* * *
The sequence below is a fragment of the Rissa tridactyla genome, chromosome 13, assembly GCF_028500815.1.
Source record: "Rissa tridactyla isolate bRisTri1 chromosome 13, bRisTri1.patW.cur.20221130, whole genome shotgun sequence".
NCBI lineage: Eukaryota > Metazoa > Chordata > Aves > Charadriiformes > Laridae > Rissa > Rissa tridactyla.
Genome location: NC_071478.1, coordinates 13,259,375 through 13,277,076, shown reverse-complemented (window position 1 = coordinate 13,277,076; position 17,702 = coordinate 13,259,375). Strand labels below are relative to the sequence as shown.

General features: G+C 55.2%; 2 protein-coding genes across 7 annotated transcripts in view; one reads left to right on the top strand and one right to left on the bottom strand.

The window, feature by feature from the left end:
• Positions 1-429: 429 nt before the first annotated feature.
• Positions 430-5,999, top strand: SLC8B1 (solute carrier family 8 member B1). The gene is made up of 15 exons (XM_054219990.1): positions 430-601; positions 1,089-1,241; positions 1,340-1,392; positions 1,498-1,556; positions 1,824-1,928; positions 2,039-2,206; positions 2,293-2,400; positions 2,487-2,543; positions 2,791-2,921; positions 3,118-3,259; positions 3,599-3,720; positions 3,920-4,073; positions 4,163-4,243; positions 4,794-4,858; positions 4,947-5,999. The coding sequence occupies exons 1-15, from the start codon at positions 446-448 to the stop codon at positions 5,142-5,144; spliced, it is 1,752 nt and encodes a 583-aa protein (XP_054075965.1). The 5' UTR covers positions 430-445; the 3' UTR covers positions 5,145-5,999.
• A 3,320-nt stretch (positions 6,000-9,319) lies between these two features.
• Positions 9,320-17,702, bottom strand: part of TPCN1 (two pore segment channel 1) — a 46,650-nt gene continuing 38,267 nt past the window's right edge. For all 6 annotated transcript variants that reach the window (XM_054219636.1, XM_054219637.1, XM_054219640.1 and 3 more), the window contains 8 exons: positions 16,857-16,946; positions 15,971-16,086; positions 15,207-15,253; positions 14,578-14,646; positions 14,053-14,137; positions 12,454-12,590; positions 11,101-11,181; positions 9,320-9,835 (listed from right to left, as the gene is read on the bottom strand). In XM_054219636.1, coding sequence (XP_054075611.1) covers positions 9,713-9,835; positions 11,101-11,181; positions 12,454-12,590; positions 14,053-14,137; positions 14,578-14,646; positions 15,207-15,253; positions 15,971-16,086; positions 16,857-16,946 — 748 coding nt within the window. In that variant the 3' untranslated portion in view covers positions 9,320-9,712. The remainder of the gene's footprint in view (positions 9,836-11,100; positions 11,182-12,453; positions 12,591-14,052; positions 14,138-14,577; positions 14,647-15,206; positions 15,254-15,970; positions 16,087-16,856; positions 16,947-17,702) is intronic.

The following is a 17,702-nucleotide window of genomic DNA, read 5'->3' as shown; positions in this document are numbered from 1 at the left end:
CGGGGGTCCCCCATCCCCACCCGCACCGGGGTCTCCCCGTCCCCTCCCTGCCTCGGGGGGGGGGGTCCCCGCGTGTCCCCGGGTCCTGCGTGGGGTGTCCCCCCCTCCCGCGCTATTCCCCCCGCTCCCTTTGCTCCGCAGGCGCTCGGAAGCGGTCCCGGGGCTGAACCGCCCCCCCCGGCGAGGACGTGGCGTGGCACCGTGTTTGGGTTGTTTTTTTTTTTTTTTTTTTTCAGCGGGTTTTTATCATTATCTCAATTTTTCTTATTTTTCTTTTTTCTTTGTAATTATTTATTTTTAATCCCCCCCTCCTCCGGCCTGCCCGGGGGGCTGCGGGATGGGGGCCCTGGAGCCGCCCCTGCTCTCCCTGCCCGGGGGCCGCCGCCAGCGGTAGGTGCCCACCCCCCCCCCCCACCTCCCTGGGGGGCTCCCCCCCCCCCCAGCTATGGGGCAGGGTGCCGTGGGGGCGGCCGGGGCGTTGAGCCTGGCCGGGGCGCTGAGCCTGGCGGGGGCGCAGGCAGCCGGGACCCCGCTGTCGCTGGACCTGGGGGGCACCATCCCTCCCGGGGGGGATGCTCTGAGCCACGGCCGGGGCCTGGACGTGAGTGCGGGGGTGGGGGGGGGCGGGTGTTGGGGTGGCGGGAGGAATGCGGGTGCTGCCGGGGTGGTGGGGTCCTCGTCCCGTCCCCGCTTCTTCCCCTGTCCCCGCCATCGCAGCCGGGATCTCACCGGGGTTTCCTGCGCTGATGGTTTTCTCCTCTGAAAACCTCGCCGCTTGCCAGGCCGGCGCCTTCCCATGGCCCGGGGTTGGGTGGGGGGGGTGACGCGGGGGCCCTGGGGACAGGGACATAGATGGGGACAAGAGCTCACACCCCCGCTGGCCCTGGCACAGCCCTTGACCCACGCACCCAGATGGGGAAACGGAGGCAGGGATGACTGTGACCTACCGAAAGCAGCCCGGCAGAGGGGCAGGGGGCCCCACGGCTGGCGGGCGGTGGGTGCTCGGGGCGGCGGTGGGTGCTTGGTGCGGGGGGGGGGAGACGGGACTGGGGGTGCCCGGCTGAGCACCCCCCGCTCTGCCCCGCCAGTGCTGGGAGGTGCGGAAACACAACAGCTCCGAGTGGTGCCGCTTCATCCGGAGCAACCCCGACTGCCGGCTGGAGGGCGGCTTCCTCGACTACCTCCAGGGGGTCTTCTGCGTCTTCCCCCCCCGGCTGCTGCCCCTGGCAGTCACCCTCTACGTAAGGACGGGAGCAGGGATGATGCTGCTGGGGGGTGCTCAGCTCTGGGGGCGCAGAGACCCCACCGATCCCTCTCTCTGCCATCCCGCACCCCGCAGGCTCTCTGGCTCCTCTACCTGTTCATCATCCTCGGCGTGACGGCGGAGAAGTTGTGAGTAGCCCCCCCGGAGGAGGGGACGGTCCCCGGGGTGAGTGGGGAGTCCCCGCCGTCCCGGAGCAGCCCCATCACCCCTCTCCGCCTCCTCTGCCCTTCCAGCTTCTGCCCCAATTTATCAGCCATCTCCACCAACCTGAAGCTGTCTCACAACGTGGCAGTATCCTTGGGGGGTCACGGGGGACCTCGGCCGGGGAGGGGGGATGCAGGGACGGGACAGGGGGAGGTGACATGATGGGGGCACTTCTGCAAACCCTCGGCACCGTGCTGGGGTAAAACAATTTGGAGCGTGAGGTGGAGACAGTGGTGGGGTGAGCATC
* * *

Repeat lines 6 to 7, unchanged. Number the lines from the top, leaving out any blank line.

The window, feature by feature from the left end:
• Positions 1-429: 429 nt before the first annotated feature.